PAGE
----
Alexus "Do Not Let Go"

Photo by  Randy Bacon

Photo by Randy Bacon

This is the first time I’ve told my story. I’m talking about it now because I want to bring hope to other transgenders.

I have been gay my whole life, but I just came out two years ago. I battled severe anxiety and depression. I contemplated suicide several times and attempted but was never successful, and I’m thankful I wasn’t. I was raised in a strict Christian home and it was frowned upon to be gay or transgender. I had to hide myself and it took a lot of courage to be who I am even though I didn’t do it every day like I do now. I was unhappy for 26 years but I made it seem like I was happy. I would put a mask on and I would hide behind it. It wasn’t until two years ago that I took off the mask and became who I am today.

The person I thought would have the hardest time accepting it was my biological father. He was raised by a Pentecostal preacher and he was stuck in his ways, but he took it better than my sister. She’s the one still having trouble coming to grips with the fact that her big brother is actually her big sister. I knew people wouldn’t accept me for who I am until the time is right.

The only person who knew about me being the way I am was my biological mother. She was the first family member I told, but she always knew. When I came out I called her and I said, “Mom, you need to be sitting down for what I’m about to tell you.” and I told her that I’m bisexual and that I am a transgender female. She just said, “Son, I already knew that.” I wasn't expecting that response, it felt good.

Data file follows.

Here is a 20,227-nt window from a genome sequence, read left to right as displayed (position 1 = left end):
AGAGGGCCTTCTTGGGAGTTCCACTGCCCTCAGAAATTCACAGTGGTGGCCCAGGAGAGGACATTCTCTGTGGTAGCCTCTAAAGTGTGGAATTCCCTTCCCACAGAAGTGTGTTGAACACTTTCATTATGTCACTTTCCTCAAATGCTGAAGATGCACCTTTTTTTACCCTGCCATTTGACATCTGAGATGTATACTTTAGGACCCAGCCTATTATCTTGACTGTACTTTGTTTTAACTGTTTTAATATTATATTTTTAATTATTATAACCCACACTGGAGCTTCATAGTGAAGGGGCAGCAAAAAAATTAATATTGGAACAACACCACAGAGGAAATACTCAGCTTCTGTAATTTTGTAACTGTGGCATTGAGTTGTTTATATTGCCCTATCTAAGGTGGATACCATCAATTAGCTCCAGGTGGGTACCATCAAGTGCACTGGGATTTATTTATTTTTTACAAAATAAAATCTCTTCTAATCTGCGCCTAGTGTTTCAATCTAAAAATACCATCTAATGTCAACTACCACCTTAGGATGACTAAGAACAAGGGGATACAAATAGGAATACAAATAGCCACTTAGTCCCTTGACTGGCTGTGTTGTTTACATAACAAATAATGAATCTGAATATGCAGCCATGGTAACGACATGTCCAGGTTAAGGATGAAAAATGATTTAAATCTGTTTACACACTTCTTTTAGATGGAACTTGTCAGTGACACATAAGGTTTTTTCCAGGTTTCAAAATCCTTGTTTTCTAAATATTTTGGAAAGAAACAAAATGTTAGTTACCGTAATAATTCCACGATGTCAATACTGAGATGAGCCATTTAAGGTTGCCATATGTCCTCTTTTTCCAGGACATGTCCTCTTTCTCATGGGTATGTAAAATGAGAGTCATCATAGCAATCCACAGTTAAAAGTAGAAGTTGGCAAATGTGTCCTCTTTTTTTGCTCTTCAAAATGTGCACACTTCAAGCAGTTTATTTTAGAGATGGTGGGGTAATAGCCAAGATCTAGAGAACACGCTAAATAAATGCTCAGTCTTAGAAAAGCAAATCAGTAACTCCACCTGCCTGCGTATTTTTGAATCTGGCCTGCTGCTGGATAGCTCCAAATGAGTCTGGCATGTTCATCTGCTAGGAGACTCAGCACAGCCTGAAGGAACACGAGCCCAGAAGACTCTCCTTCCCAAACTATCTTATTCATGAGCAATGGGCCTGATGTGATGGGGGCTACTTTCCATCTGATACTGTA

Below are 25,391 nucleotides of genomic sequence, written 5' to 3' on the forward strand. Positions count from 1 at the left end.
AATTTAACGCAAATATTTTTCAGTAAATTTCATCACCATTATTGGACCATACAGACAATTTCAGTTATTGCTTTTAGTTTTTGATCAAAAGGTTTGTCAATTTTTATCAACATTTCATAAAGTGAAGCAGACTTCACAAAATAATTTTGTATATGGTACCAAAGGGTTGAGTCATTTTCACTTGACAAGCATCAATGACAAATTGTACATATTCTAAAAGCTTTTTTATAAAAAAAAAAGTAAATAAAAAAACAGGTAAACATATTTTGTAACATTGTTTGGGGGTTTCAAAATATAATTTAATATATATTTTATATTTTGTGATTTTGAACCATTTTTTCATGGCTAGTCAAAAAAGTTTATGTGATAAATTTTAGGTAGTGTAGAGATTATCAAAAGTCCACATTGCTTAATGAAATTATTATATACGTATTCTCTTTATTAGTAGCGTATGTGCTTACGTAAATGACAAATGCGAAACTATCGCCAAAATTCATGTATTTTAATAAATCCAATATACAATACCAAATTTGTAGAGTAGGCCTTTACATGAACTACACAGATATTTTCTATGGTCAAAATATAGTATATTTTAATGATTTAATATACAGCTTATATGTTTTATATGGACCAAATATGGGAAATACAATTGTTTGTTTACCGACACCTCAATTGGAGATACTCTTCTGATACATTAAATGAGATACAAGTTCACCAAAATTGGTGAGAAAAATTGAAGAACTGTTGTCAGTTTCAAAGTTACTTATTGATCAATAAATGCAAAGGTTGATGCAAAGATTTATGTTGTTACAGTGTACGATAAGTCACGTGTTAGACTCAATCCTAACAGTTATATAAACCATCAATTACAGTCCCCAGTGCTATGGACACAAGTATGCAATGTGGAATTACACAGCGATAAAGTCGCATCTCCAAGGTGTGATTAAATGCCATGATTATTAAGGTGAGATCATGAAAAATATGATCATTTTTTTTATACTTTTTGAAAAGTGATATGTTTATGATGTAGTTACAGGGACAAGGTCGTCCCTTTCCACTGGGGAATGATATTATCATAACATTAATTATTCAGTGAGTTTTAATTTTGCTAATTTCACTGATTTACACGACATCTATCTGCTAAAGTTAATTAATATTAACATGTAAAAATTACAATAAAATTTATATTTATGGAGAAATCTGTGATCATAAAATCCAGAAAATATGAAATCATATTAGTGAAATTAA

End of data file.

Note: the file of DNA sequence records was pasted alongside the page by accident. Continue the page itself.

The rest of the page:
Photo by  Randy Bacon

Photo by Randy Bacon

Growing up I always thought of family when I thought of love, but it was pointed out to me recently that love is chosen, it’s not just your DNA. Your family loves you because of your relation to them but romantic love is different. It’s what people would call true love, and no one can take that away. My family still doesn’t understand who I am, but they’re accepting of it.


I think society is a lot more accepting of what goes on in the world today. The LGBTQ community is more prominent, everything that has come to pass has actually made the future brighter. My advice to someone who’s going through the kind of persecution that I did growing up is to hold on, do not let go, keep your head up, that is the most important thing you could ever do. Staying true to who you are and where you’ve been is what makes you the person you are today. Hope is a light that can never be extinguished, even if someone tries, they will never succeed.

Photo by  Randy Bacon

Photo by Randy Bacon